Description: Geospatial analytics (a modern term for spatial analysis) has been increasingly gainingGeospatial analytics (a modern term for spatial analysis) has been increasingly gainingmomentum within GIScience, particularly with the recent surge of (geospatial) data scienceand machine learning. Methods and techniques in spatial analysis, once only available inproprietary and rather expensive software, are now within every researcher’s andpractitioner’s reach via open-source, public-domain software. A solid understanding of thebasic concepts of spatial analysis, as well as the ability to implement relevant workflowsthrough specialised software can be a powerful tool for research and education within thecontext of “Geospatial Technologies for Local and Regional Development”. The proposed hands-on workshop will provide the opportunity to participants to acquire aworking knowledge of methods and techniques in spatial analysis. More importantly,through the use of real-world case studies and open-source software (R programminglanguage), participants will develop practical skills and the ability to communicate analysisresults using specialised tools. Workshop URL: https://eclass.aegean.gr/courses/GEO234/
Map Generalisation Practice with Volunteered Geographic Information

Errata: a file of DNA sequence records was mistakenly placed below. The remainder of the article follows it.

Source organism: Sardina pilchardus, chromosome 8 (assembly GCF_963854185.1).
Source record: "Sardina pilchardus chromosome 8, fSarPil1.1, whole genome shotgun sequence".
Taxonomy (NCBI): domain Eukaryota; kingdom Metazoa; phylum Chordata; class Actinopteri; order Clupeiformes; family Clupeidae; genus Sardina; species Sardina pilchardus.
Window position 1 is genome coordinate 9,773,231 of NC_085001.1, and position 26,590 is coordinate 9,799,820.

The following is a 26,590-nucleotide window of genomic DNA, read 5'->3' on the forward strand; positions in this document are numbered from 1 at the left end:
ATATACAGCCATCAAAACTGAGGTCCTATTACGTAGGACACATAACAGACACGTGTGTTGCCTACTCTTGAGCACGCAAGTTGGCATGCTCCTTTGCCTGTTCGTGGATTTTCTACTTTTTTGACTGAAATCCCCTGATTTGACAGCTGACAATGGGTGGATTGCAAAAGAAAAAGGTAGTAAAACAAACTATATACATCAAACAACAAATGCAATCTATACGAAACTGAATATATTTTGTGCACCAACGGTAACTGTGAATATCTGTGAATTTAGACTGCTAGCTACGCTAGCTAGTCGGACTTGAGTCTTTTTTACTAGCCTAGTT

Contact persons: Guillaume Touya (IGN France, LaSTIG), Pia Bereuter (FHNW University of Applied Sciences of Northwestern Switzerland, Switzerland), Paulo Raposo (University of Tennessee Knoxville, USA), Cyril de Runz (Université de Reims, France)
Description: Map generalisation research mostly focused on the needs of national mapping agencies (NMAs): making maps at small scales from high resolution geographic databases. Given the popularity of independent Volunteered Geographic Information (VGI) platforms such as OpenStreetMap, as well as the use of crowdsourced data within NMAs, a focus on the generalisation of VGI is needed. Unlike NMA datasets, VGI can be very diverse and heterogeneous, and thus poses real, novel challenges for data management and processing.
This will be a hackathon-like workshop: two datasets from OSM and FlickR will be provided, and participants will be asked to submit how they successfully (or unsuccessfully) generalise part of (or the whole) dataset.
Research Data Management and Reference Datasets for the Environmental Sciences